In the above comments, I think I have clarified where we do and do not agree on this point. I do not disagree that "the film media" itself has fostered a subculture, but that not all film viewers are informed in the same way by this culture (in fact, people seem to define what this "film culture" is very differently), and that viewer differences, inclusive of one's "biases," are the greater determiners of what we pay attention to, as much as to what we do and do not like.tobias wrote: ↑April 11th, 2021, 5:09 pmWell, if your wife studied marxist philosophy, you probably know a lot of the inns and outs, so I'll spare you now - for what it's worth, I don't entirely buy Marx' materialist reading of history at least not in the way he lays it out I am also on a personal level very interested in the strains in philosophy that go against Hegel and even in anthropology. But I find as a tool to analyze society, Marx' materialism is very useful. I'm always suspicious if people point to immaterial causes. For example (as it's also film-industry-related) the way these Metoo cases and other sexual allegations are portrayed in the media is in my view largely a right-wing narrative that focuses on "the evil perpetrators" instead of the system that made them or enabled them (which is not surprising because at least American mass media is mostly right-wing). I tend to sepparate the personal and the political here the same way one should not equate personal finances with state finances . For example personally I like Hoelderlin and Rilke so much better than Brecht - and Rilke was famously a fascist supporter at the end of his life but honestly it doesn't really make a difference to me. One reason however why I tend to be especially insistent on materialism in the political sphere is because the modern left increasingly forgets about it.cinewest wrote: ↑April 11th, 2021, 1:17 pm Regarding the "cultural, tribal, economic" thing, we should probably table that for now. My live in girl friend for much of my 20's studied marxist philosophy as an undergrad, and considered Angela Davis (whom she studied with, and, being biracial, identified with to some extent) her mentor, but she finished her PHD with a dissertation on Kant, if only because Marx is on the outs in most Western schools of philosophy these days. We actually met during a philosophical argument she was having with another student in a cafe near school, and as you might imagine ,I've had plenty of discussions along these lines with her in the past. I might liken my own perspective on human behavior and organization to that of a cultural anthropologist, and tend to believe that while I think we are capable of tremendous growth, even great shifts in our sense of our own identities during the course of our lives, the majority of people "stay fairly close to home in their thinking and perspectives on most things, and that includes how they view movies.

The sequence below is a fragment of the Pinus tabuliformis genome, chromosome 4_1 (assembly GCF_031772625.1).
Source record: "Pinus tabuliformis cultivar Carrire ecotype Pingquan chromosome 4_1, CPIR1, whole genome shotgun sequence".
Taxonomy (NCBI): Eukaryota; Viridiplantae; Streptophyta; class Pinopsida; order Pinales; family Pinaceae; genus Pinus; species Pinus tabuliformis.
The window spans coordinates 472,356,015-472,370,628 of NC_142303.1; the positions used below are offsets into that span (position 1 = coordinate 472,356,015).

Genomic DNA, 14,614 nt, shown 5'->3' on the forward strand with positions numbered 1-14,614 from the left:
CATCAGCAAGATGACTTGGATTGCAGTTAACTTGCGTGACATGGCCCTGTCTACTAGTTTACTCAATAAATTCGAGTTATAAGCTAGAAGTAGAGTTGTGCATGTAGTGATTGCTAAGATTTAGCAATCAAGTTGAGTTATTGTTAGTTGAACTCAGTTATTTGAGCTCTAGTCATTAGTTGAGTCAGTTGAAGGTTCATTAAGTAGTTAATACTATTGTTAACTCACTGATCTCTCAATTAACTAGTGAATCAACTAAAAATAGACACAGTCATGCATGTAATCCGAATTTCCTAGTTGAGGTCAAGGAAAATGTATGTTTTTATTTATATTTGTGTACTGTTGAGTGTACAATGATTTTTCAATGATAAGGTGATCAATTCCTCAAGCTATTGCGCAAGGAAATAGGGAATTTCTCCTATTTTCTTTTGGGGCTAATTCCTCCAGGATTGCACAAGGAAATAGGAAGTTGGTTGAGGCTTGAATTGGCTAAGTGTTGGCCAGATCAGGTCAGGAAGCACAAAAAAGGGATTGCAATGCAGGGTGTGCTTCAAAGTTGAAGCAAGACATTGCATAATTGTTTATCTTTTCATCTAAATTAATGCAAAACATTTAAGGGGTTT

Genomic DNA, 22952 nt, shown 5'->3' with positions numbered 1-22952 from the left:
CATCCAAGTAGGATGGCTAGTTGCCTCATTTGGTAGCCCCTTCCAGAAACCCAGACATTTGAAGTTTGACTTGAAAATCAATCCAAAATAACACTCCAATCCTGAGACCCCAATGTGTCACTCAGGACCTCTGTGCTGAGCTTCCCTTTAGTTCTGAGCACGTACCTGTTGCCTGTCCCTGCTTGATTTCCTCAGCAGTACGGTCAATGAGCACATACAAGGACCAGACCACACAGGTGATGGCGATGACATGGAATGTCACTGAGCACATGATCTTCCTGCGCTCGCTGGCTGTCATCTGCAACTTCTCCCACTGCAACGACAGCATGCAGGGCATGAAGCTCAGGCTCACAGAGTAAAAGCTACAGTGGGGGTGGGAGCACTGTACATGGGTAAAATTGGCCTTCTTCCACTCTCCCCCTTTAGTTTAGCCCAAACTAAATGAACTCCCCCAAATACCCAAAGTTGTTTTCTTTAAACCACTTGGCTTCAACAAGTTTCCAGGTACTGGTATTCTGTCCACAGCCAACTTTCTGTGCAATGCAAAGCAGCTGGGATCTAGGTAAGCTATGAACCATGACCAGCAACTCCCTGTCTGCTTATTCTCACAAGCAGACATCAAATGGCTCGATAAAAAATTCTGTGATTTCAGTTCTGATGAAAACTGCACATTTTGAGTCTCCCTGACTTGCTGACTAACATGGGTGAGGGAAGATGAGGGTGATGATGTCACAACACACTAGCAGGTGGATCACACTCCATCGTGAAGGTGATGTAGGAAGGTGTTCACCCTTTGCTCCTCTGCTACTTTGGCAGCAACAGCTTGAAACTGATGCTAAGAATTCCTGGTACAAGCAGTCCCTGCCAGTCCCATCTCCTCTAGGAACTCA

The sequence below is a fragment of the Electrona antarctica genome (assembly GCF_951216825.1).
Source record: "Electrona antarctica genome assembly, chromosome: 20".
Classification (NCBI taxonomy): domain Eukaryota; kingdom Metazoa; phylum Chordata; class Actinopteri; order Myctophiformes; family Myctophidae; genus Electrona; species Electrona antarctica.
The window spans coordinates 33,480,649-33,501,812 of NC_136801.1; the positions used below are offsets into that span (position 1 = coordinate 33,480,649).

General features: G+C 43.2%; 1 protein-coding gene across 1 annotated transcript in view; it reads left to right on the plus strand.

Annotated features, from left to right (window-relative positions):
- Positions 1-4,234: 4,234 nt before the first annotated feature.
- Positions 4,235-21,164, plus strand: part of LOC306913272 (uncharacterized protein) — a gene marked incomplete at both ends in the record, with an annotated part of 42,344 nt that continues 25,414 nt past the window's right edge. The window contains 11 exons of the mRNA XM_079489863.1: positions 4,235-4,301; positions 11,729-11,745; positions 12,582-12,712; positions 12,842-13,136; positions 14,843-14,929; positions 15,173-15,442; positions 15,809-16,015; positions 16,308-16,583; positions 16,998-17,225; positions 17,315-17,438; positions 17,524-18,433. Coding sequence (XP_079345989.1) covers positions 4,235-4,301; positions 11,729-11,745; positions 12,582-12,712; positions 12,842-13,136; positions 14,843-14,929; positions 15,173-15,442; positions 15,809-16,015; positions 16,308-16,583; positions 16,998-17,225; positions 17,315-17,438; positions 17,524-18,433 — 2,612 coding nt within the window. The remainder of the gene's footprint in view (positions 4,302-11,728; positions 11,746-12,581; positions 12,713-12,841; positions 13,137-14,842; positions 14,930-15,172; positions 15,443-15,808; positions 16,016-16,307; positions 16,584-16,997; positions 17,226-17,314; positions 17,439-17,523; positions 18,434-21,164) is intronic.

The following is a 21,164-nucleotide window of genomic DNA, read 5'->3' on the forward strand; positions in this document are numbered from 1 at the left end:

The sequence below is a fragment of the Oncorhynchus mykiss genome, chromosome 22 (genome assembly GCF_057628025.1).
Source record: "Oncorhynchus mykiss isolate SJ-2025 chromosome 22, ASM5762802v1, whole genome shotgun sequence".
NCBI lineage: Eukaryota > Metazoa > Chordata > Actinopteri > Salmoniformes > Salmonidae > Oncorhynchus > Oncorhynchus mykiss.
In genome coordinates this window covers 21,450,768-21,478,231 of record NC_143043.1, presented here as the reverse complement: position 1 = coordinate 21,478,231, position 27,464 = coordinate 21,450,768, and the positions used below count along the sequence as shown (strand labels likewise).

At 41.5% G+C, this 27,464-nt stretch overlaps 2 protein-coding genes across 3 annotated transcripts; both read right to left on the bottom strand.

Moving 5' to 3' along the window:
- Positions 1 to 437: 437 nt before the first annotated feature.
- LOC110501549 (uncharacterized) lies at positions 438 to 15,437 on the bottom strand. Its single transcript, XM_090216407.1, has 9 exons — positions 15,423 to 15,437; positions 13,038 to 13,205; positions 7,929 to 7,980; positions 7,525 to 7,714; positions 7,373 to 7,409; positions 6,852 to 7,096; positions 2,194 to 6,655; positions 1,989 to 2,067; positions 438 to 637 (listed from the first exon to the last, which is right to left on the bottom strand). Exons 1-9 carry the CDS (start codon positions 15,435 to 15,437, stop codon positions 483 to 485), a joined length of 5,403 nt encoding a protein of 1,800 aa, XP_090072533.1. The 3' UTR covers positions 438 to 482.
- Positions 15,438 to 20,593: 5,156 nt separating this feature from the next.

I love what you wrote about the "derivative culture of cinephilia," and fully identify with your description of a great way to approach and engage the movies we see, especially those that are operating beyond the familiar. I would argue, though, that we also take our "biases" (and I don't necessarily mean this critically) to the movies with us. I would further argue that the "rules we have been conditioned to accept" have everything to do with culture.